Before that night I was feeling stronger on my bike than I ever have. When I came back to Sydney after spending 3 months in Canada with my family, I was desperate to start working again. In Nova Scotia I’d go for a ride some evenings after doing building work and I did long rides occasionally but nothing close to the automatic hours I get from work. If I’m feeling sharp and it’s busy there’s no space for anything else in my head, like a very physical meditation that I’m getting paid for. Without realising why I was doing it, I started riding like I was busy even if I had 1 city local standard in my bag. I looked like a tit rushing around when it was a dead day but not giving myself time to think made my head a manageable space and after a while I could feel my endurance growing incrementally. The week before I crashed a buddy and I started a competition where whoever earns less buys the other guy a longneck. It wasn’t anything big on the line and nothing to take seriously but it was a great excuse to try harder. I’ve never put as much effort into a week as that, I felt like a budding young champion. I’m not actually an athlete though and I’m nothing special as a cyclist but I started getting cocky, thinking that I’d keep getting faster and faster until I was an unlikely middle aged Olympian. I started thinking I could win the Bronte Hill Climb, talking shit about the planned victory to whoever would listen the night that I crashed on the way home. Seems like a karma intervention to me. I crested the little incline over Anzac bridge with music pounding in my ears and wind-blurred vision.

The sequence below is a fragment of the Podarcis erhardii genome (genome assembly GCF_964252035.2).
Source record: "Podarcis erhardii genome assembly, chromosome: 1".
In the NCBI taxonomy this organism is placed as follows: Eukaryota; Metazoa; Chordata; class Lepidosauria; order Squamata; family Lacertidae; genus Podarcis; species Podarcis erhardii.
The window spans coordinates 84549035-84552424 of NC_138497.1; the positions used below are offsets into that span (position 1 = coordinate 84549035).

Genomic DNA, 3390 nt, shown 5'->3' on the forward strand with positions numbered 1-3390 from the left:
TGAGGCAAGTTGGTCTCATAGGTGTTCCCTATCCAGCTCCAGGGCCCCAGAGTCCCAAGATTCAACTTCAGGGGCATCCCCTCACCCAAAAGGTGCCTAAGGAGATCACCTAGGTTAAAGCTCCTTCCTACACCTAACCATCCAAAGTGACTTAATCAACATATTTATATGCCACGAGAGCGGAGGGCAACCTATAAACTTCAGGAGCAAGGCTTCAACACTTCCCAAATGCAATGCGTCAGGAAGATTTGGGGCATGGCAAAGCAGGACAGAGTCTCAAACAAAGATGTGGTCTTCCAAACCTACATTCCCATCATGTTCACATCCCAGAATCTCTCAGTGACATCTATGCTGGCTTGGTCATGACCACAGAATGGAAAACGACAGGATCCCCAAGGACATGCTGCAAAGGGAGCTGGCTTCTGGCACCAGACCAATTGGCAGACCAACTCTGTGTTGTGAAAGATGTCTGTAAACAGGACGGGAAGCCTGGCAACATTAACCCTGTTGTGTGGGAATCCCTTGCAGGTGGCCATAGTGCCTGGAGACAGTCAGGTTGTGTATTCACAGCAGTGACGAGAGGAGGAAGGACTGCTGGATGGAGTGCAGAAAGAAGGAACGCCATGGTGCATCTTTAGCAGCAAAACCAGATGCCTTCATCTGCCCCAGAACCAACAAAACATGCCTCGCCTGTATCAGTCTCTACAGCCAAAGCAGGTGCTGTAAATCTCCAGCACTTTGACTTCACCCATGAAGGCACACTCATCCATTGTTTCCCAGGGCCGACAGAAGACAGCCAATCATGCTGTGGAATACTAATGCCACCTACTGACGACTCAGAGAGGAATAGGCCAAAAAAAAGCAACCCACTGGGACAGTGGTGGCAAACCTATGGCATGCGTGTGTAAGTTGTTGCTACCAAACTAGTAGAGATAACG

What happened, not the crash so much but the afters was one of the strangest things I’ve ever experienced. I thought I was dying when I was first laying there, feeling blood going into my lung and trying to sit up and failing. Then I convinced myself I was being a wimp, I forced myself on my feet and tried to get on my bike. I figured it would hurt but it would be so much better than walking home. My front wheel jammed in the brake, it felt like all the muscles on the left side of my back were being torn off the bone. Jorja’s mum and brother Michael, came to pick me up. They got my bike in the van and my bag off my back and we were all set to go to the hospital. Jorja’s mum was helping me into the front passenger seat and Micheal had gone around to get in the drivers seat. I remember hearing a car going very fast, seeing lights come very close to the van and then hearing a horrific clumping body sound. Jorja’s mum ran around the van and I hobbled around to see Michael laying across the road on his back unconscious. I thought he was dead, I thought the car had hit him. I started trying to stop the cabs rushing back into the city from running him over, bent double waving one arm with Jorja’s mum trying to get her hands to work so she could call an ambulance. It was desperate stuff there for a couple minutes but then Michael regained consciousness like the Undertaker and the ambulance arrived. A few hours later we were beside each other in emergency, both wearing neck braces and laughing at ourselves. As my grandma always said, ‘it could be worse’, no matter how terrible something was. She also famously once said, ‘Look, not a cloud in the sky!’ on a miserable overcast day.

 

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It’s been over a month now. I can do all sorts without needing a nap or pain killers afterwards, I can even ride my bike again. We have a little tour planned for this week from Byron Bay to Sydney. Just waiting on this to arrive